Is it tax-efficient to own Spanish assets through companies?

08.06.17

Please note that this article is over six months old. While Blevins Franks takes care to make sure that information is accurate on the date of publication, some content may change over time. You should not rely on the accuracy of legislation and tax information in this article; take professional advice for your circumstances.

Throughout the later decades of the twentieth century and the early 2000’s, it was very common for individuals acquiring Spanish real estate to do so through (mainly offshore) corporate structures. However, over the past ten to fifteen years Spanish tax law has moved on considerably. The fight against tax evasion, money laundering, and the recent publication of the Panama Papers means this kind of planning is no longer perceived as acceptable.

As a result, punitive tax laws have been introduced over the years to discourage the use of offshore corporate ownership in Spanish tax planning.

Unfortunately, many UK nationals have not reviewed the initial offshore company planning they put in place. The following questions and answers illustrate why this approach should be urgently revisited.

Q&As on the taxation of Spanish residents
How would a Spanish resident shareholder be taxed if a British Virgin Islands (BVI) or other tax haven company with liquid investments makes a gain but it is retained within the company? What if the gain is retained until a dividend is paid to the Spanish resident shareholder?

In this case, much of the planning put in place will involve an offshore trust owning the offshore company. However, as Spain treats trusts as transparent for tax purposes, the trust is effectively ignored here.

The first thing to ascertain is whether the Spanish ‘international tax transparency’ regime applies to the BVI company shares. This regime means that any income received by a foreign company is taxed in Spain at shareholder level as general income (progressive tax rates generally from 19% to 45%, depending on the region) when the income/gain accrues, even if they are retained by the foreign entity and not distributed.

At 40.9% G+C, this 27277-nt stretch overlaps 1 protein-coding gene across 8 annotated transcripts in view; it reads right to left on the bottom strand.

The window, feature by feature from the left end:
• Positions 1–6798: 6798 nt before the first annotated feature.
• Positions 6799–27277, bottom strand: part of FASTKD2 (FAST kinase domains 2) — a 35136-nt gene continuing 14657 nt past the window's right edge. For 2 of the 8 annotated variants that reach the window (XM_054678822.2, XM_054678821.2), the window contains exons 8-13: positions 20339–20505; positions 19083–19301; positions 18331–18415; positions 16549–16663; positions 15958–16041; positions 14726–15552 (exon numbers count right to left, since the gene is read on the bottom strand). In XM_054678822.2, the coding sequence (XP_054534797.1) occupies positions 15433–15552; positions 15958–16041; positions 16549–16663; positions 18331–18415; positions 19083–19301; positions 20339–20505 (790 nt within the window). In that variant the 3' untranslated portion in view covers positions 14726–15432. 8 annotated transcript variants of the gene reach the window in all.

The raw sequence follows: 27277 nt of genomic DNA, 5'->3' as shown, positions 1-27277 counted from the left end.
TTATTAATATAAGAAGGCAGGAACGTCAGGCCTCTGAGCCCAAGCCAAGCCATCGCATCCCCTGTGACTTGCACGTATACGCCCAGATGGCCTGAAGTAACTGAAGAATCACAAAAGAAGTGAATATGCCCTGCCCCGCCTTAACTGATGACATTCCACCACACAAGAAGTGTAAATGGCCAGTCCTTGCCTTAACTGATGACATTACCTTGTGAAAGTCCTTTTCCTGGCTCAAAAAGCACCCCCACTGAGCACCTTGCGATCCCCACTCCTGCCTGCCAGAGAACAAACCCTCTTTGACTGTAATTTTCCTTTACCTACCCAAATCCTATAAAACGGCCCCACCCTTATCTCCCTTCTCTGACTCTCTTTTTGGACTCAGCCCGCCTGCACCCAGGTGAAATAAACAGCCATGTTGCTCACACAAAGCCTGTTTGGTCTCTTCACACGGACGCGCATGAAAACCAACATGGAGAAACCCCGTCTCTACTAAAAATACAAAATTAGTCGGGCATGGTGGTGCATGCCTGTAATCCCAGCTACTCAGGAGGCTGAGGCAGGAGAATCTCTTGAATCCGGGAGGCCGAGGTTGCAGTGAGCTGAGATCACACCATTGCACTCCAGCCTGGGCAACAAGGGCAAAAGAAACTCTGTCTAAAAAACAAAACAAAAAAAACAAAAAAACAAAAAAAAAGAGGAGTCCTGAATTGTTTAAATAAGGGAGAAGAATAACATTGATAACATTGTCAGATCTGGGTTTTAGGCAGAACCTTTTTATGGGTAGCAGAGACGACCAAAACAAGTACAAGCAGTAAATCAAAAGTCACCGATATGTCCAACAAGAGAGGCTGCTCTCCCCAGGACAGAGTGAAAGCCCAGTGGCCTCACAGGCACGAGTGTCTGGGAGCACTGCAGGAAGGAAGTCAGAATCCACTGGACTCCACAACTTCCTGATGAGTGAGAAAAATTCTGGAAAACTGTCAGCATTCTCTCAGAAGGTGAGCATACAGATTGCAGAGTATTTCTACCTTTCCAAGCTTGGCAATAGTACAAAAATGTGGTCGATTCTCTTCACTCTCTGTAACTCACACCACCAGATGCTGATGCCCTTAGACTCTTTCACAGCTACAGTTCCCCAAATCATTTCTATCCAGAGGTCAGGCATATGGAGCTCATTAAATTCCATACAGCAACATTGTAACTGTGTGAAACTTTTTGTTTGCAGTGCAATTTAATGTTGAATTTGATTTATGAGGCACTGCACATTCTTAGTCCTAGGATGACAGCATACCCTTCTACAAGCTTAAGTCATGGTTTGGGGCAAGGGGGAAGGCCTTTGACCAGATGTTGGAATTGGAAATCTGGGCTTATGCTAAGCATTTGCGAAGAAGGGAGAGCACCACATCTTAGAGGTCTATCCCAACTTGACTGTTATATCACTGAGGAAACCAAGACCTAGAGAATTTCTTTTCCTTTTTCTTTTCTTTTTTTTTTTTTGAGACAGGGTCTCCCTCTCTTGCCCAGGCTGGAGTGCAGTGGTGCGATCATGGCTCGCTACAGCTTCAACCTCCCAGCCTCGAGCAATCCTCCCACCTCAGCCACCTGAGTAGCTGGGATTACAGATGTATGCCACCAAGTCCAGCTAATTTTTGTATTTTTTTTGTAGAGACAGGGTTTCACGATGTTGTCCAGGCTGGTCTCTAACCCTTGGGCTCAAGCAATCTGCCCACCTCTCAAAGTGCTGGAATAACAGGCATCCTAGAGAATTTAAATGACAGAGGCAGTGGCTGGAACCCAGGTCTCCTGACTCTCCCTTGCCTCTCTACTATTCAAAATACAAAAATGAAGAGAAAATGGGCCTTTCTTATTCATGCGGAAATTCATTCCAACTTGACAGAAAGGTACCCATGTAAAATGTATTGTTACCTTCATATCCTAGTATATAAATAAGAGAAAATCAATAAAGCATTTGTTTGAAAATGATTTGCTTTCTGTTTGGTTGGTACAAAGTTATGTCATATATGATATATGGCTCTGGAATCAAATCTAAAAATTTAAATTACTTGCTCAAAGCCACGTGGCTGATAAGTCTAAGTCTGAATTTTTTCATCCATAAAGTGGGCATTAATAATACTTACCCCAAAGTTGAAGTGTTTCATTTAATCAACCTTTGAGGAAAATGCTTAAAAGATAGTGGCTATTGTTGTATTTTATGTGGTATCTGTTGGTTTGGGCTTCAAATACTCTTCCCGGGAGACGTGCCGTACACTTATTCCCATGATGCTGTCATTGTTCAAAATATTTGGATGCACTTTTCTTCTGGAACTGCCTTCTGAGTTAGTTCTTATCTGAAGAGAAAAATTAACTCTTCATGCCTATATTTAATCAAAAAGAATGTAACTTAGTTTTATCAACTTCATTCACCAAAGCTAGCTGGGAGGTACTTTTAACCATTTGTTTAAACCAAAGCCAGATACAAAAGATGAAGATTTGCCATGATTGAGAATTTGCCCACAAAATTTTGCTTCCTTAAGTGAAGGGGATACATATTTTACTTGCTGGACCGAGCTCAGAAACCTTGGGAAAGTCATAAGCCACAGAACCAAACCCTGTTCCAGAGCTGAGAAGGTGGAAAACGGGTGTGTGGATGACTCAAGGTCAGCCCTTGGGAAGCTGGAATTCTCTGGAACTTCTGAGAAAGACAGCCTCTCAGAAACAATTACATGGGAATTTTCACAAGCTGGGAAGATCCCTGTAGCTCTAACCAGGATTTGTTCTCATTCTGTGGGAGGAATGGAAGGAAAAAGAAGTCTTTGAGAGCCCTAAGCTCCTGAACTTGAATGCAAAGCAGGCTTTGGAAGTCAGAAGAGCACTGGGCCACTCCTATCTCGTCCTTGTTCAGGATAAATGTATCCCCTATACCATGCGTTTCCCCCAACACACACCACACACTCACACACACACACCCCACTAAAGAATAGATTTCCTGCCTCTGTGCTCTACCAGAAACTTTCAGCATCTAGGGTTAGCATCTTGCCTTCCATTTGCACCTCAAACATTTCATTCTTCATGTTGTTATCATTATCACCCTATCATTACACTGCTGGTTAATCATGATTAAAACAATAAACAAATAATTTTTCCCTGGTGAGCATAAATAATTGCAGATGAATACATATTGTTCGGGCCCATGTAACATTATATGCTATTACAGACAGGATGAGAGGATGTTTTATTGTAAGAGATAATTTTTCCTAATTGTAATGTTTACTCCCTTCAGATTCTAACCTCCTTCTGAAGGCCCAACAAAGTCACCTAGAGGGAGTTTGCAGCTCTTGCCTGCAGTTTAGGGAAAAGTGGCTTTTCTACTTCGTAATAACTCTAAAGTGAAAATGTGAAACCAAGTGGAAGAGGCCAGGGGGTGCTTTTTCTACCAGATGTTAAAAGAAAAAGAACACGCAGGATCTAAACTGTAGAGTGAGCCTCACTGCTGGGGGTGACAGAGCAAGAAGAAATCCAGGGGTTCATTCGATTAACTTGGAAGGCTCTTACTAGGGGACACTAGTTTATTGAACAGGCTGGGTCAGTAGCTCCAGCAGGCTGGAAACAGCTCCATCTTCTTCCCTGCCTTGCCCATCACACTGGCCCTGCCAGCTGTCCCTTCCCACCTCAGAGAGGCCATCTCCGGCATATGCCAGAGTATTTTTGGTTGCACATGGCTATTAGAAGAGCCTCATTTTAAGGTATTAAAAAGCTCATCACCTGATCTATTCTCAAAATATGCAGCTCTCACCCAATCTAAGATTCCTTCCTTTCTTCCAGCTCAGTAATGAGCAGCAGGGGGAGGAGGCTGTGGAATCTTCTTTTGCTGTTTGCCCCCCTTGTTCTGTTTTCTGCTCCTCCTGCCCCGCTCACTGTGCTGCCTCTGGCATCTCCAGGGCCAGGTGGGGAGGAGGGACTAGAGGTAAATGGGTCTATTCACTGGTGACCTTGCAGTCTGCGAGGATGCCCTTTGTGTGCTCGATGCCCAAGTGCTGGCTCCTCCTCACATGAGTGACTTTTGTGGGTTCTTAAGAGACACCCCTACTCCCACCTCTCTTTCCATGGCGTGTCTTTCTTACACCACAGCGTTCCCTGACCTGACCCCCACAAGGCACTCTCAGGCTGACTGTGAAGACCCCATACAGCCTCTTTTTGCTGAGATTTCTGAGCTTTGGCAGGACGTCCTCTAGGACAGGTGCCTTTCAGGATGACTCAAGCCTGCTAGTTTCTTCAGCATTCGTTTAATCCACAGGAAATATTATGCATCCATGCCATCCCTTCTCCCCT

Spanish resident individuals are subject to this regime where all the following requirements are met:

  • They, together with their close relatives, hold at least 50% of the equity of the company.
  • The tax paid by the foreign company was lower than the 75% of the Spanish tax that would have accrued had the company been Spanish resident.
  • The foreign company does not have the required level of human and material resources for the performance of business activities, i.e. it is a passive holding company and performs no taxable economic activity.

When the foreign company is located in a tax haven jurisdiction such as the BVI, the above requirements are presumed as met, unless proven otherwise.

The investment/savings income received by the BVI company would be taxed in Spain at the individual level, as general income (generally from 19% to 45%, depending on the region) when they accrue.

On the contrary, if the investment/savings income is received personally by the Spanish resident individual, it would be taxed at the corresponding investment/savings income rates (19%, 21% and 23%).

What about if the company owning the assets is based in the UK or another country holding a double tax treaty (‘DTT’) with Spain?
Assuming that the UK/DTT company was the legal and economic owner of the assets, the tax treatment would be different from the example above. Here, the investment/savings income received by the foreign company would not be taxed in Spain at the individual level when they accrued as the ‘international tax transparency’ regime is not applicable. This is on the basis that the company would be subject to corporation tax in the UK/DTT country. If the management and control of the company were in Spain (i.e. Spanish resident directors/shadow directors) then it would be subject to Spanish corporation tax.

What are the tax consequences if the company owns a Spanish property and it is available to the shareholder?
Provided the shareholder of the company is Spanish resident, the structure is very inefficient for Spanish tax purposes, even more so when the property is the shareholder’s main home in Spain.

The shareholder is required to pay a market rent to the company due to transfer pricing rules. A commercial rental agreement based on the market value of the property would need to be in place. The company in turn, will be required to pay Spanish corporation tax. If rent is not paid, the tax office could impute a deemed rent at market value. If there is a distribution of profits to the shareholder, they will be subject to Spanish income tax at the savings income rates.

Another consequence for the shareholder is if this is their main home in Spain they will not be eligible for main residence relief from capital gains tax on eventual disposal.

The shares in the company will effectively be included for wealth tax purposes in Spain. In addition, the shareholder will not be entitled to the main home allowance of €300,000 for wealth tax purposes.

For succession tax purposes, beneficiaries will not be entitled to the main home relief.

Is the BVI/tax haven company fully subject to Spanish corporation tax if they sell the property?